Smoking is associated with neurocognitive deficits in alcoholism

Jennifer M. Glass, Kenneth M. Adams, Joel T. Nigg, Maria M. Wong, Leon I. Puttler, Anne Buu, Jennifer M. Jester, Hiram E. Fitzgerald, Robert A. Zucker

Research output: Contribution to journalArticle

36 Scopus citations

Abstract

Background: Impaired problem solving, visual-spatial processing, memory, and cognitive proficiency are consequences of severe alcoholism. Smoking is much more prevalent among alcoholics than the general population, yet the possible neurocognitive effects of cigarette smoking in alcoholism have not been studied, despite evidence that long-term smoking is associated with neurocognitive deficits. Objective: Determine whether smoking contributes to neurocognitive deficits associated with alcoholism. Design: Neurocognitive function was examined in a community-recruited (n = 172) sample of men. Alcohol problems/alcoholism were measured by the lifetime alcohol problems score (LAPS), DSM-IV diagnosis, and monthly drinking rate. Smoking was measured in pack-years. Neurocognitive function was measured with IQ (short version of WAIS-R), and cognitive proficiency (fast, accurate performance). Results: Both alcoholism and smoking were negatively correlated with neurocognitive function. When alcoholism and smoking were included in regression models, smoking remained a significant predictor for both measures, but alcoholism remained significant only for IQ. Conclusions: Both smoking and alcoholism were related to neurocognitive function. Smoking may explain some of the relationship between alcoholism and neurocognitive function, perhaps especially for measures that focus on proficiency. Future studies are necessary to more fully understand the effects of smoking on neurocognitive function in alcoholism.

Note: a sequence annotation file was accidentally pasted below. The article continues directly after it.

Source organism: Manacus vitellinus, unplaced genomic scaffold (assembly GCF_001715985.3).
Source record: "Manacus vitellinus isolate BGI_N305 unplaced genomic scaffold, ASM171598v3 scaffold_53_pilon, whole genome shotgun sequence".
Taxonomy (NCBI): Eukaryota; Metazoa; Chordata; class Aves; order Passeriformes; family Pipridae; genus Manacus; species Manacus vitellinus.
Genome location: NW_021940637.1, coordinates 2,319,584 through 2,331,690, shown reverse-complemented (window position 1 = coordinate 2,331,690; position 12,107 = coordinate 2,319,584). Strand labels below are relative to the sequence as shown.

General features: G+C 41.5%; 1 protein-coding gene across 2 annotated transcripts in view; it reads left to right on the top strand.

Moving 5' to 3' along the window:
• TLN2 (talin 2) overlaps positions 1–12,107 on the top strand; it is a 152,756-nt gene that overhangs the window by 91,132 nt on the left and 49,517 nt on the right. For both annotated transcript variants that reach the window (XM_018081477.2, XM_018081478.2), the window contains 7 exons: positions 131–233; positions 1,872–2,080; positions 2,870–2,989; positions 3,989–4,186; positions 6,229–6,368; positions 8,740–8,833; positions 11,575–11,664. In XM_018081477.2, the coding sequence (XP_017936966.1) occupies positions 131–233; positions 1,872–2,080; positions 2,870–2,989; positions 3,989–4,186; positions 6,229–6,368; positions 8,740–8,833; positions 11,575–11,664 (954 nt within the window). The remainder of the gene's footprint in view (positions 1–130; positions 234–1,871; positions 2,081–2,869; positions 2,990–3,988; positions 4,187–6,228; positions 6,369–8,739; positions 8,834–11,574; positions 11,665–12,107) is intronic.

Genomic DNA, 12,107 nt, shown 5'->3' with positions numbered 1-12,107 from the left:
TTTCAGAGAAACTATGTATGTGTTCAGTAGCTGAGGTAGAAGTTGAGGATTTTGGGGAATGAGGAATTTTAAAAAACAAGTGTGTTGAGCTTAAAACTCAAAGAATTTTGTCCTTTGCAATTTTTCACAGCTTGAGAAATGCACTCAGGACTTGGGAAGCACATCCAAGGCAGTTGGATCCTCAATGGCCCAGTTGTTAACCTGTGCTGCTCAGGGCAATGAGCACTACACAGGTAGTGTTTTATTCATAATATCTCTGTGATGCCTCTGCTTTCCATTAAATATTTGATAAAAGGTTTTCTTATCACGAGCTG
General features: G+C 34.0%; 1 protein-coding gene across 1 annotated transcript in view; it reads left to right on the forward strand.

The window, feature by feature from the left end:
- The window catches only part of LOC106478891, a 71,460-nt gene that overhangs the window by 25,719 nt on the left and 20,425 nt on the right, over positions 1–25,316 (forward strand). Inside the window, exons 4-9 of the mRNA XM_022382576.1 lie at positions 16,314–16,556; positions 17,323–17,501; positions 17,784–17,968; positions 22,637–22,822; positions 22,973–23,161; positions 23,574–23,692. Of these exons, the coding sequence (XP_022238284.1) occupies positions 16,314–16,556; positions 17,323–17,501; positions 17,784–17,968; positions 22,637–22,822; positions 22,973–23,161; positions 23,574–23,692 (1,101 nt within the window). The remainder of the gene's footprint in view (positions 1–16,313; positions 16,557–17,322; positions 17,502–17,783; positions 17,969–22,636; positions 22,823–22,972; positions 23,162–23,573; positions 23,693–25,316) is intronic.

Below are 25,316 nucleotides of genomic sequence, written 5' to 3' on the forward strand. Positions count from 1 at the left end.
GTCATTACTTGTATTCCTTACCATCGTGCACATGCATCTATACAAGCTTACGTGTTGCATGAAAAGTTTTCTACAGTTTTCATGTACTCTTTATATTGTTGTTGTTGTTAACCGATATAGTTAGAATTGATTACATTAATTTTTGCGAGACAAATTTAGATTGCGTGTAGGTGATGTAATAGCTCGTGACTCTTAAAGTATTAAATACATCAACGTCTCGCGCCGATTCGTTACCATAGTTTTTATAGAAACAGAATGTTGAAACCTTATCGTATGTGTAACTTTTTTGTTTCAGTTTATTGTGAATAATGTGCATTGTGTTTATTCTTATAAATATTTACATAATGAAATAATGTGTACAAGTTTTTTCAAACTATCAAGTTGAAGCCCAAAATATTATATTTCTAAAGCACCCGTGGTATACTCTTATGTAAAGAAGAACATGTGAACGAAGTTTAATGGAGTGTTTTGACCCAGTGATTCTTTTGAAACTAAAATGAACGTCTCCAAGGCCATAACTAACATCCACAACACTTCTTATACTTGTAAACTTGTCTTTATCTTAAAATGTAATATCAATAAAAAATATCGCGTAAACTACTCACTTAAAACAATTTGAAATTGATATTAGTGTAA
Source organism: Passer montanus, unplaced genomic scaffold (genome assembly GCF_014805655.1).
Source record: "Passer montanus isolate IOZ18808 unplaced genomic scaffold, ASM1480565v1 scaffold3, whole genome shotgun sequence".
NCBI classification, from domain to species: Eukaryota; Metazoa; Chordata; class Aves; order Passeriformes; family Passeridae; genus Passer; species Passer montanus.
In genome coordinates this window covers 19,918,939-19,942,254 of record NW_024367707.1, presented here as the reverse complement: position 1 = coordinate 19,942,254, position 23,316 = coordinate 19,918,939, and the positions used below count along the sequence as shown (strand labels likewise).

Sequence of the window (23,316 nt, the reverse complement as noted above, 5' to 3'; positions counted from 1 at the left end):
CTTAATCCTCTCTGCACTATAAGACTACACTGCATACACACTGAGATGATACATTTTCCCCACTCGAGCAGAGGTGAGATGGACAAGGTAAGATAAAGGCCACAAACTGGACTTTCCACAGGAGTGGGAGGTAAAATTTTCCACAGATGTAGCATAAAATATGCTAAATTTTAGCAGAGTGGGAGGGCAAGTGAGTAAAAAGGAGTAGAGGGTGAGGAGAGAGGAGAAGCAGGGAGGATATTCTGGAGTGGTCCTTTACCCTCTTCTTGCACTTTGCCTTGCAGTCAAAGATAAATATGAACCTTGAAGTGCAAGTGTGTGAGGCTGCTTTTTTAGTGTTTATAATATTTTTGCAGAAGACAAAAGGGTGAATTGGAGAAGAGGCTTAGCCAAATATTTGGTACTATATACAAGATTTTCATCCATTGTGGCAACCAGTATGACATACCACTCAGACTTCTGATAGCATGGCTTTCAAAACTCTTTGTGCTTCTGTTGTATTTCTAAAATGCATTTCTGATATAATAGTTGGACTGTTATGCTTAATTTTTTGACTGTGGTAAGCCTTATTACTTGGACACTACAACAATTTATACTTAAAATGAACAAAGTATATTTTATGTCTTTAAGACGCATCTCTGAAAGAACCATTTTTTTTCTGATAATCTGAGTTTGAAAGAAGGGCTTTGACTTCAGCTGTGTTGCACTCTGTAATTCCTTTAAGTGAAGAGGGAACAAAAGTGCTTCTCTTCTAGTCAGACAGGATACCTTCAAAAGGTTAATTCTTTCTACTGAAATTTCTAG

Original languageEnglish (US)
Pages (from-to)119-126
Number of pages8
JournalDrug and Alcohol Dependence
Volume82
Issue number2
DOIs
StatePublished - Apr 28 2006

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Keywords

  • Alcoholism
  • Cigarette smoking
  • Cognitive function

ASJC Scopus subject areas

  • Toxicology
  • Pharmacology
  • Psychiatry and Mental health
  • Pharmacology (medical)

Cite this

Glass, J. M., Adams, K. M., Nigg, J. T., Wong, M. M., Puttler, L. I., Buu, A., Jester, J. M., Fitzgerald, H. E., & Zucker, R. A. (2006). Smoking is associated with neurocognitive deficits in alcoholism. Drug and Alcohol Dependence, 82(2), 119-126. https://doi.org/10.1016/j.drugalcdep.2005.08.013